11 Ways to Create a Modern Nursery
1. Strive for simplicity.
Clean lines and basic form-meets-functionality are hallmarks of modern design - and are especially appropriate for an infant's room, where they form a simple backdrop for the ever-changing array of toys, art and decorative objects that will take up residence as your child grows. Start with a pared-down look and use subdued colors for the walls, floor and major furniture pieces. Opt, too, for straightforward geometric and organic shapes and a minimum of extraneous embellishments, such as bedskirts, ruffles and ornate furniture. "For a baby and for new parents, serenity is key," says designer David Netto (www.davidnettodesign.com).
2. Add in pops of bright color.
If you like, accent this neutral backdrop with surprising flashes of bold color in bedding and other textiles, wall art, area rugs, window coverings and accessories. International orange, bright red, citrusy yellow and lime green all convey a fun, modern sensibility without being too boyish or girly - or, for that matter, too babyish.
3. Keep it gender-neutral.
Because stereotypes (pink and blue) are so old-fashioned - besides, a gender-neutral nursery is in keeping with the modern goals of sustainability and creative reuse: The more neutral its contents, the more likely you'll be to make use of them for a little brother or sister who shows up down the line.
Nursery With Tree Stump Table
The tassel-trimmed curtains were the design inspiration for this nursery, their colors and details setting a fun, playful mood. Anthropologie curtains; Homegoods swivel chair; West Elm tree stump table; Rugs Direct rug.
Yellow and Cream Modern Nursery
You know those baby shower gifts that are absurdly adorable, but your baby won’t actually wear them? Consider displaying them on your peg rack. Or, if you’re more about practicality, try hanging everyday items on your rack for easy access. Either way, filled with baby things, it’s bound to be cute.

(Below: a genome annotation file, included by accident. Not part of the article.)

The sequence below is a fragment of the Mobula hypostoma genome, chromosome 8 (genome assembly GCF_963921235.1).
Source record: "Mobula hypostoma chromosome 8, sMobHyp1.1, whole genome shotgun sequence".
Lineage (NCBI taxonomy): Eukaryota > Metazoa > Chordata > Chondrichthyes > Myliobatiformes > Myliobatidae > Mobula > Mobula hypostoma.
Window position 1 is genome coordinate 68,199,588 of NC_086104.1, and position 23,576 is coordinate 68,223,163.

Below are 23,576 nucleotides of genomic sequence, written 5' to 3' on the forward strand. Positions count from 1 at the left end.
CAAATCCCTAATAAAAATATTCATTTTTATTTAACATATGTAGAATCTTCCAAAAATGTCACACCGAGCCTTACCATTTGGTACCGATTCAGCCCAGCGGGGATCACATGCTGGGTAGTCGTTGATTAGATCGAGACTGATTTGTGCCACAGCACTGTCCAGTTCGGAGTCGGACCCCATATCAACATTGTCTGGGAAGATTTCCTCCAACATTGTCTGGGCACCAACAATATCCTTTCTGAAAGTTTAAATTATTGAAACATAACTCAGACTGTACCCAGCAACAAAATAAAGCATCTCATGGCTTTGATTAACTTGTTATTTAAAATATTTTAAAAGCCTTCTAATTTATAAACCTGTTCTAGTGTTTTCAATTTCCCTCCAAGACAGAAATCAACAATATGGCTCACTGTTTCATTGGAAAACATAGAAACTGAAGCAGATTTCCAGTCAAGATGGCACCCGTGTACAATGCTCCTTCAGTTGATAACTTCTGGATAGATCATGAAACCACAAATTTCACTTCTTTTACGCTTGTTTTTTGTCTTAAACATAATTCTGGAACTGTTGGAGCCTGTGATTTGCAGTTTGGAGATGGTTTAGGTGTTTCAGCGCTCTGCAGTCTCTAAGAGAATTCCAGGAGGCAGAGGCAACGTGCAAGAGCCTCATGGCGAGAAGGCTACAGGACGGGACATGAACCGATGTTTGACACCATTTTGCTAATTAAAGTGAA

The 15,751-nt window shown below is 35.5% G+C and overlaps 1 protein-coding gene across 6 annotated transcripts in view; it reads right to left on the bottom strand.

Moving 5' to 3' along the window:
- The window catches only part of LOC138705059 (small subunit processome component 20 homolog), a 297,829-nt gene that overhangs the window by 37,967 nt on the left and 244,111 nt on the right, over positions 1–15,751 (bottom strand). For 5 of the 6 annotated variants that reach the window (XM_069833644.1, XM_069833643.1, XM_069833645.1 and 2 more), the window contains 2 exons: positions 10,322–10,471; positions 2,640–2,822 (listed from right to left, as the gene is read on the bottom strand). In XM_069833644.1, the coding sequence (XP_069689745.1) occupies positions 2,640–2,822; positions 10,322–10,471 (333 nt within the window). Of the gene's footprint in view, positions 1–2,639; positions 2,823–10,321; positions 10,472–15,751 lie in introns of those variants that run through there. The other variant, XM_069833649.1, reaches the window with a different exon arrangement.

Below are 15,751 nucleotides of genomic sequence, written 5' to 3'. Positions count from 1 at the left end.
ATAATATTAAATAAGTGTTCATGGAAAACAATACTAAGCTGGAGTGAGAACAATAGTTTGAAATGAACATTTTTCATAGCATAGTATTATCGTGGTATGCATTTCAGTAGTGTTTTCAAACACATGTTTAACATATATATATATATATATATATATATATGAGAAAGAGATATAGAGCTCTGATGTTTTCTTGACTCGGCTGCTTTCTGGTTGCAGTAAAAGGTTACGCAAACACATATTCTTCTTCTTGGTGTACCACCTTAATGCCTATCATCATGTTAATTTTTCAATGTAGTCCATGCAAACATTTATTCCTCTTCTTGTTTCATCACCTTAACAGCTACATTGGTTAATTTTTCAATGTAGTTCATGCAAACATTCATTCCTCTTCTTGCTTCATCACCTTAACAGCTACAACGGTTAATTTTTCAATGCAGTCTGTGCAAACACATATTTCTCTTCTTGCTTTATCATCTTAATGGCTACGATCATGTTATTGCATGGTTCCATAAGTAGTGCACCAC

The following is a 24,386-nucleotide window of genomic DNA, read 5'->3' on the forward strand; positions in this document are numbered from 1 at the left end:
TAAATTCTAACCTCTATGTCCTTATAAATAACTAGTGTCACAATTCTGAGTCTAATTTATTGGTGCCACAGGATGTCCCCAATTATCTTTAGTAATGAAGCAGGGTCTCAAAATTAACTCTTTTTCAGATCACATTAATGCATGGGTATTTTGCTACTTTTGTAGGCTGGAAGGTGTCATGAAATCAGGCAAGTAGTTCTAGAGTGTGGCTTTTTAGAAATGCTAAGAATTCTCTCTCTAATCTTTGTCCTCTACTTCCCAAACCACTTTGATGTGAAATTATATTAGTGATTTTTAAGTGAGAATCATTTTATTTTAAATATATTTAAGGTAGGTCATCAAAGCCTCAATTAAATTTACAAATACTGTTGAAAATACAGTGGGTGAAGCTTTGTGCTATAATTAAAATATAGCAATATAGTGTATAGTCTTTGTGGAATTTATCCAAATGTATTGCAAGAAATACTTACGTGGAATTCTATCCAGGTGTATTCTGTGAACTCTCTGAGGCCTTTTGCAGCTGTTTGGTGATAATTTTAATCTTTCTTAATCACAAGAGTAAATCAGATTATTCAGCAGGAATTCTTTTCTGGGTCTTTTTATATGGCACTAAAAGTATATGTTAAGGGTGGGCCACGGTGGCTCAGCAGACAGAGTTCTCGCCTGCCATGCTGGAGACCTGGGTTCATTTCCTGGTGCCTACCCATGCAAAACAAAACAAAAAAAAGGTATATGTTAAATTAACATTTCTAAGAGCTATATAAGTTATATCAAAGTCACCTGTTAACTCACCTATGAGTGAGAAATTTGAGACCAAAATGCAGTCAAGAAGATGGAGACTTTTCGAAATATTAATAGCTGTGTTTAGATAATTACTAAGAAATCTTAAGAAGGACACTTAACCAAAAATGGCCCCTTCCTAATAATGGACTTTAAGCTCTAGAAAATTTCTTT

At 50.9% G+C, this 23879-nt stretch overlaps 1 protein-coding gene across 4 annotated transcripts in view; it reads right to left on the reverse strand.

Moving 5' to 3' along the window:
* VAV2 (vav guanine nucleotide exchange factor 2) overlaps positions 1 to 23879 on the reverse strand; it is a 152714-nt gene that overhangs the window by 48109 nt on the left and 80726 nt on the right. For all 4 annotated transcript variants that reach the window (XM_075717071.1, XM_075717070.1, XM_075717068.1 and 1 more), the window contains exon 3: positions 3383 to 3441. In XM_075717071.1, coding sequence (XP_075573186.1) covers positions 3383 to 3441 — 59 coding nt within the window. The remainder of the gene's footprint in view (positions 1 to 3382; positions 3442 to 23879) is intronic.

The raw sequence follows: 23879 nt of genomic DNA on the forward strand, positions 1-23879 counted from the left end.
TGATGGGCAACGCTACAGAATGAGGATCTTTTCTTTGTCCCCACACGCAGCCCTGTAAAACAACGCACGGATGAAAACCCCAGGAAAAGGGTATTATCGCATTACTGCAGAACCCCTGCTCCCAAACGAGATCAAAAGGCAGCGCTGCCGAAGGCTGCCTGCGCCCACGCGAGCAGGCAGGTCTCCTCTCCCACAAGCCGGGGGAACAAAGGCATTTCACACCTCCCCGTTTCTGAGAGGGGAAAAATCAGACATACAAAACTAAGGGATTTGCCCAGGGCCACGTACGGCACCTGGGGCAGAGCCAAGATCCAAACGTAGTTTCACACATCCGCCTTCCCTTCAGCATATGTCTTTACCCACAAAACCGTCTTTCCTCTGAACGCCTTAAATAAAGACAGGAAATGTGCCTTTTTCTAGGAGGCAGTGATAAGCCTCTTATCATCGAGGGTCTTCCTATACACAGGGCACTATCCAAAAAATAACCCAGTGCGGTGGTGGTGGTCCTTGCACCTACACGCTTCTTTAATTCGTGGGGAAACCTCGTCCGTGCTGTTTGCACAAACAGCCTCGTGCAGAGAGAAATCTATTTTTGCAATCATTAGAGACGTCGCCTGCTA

4. Aim for adaptability.
In the nursery, "modern" often means multifunctional and multi-stage. So look for pieces that serve more than one purpose, that will grow with your child or that can be put to use in another room later on - especially when you're dropping a wad of cash. Good long-term investments include a bassinet that transforms into a toy basket, a crib that turns into a toddler bed (and later still, a regular head- and footboard), or a rocking chair that you can pull into the living room once your rock-a-bye days are done. In other words, "Look for things you'll never have to throw away," Netto advises.
5. Be space savvy.
Some of the chicest mod-baby furniture comes from Europe, where manufacturers are well-versed in designing for small spaces. If square footage is at a premium in your home, take a cue from our neighbors across the pond and look for streamlined pieces with compact footprints and clever built-in storage. Double-duty items come in handy here, too: "If you don't have a ton of space, a dresser that has a changing table on top or a changer that fits on the crib works better than a separate piece of furniture," says Melissa Pfeiffer, founder of Modernseed (www.Modernseed.com), an online retailer that sells a variety of mod nursery items.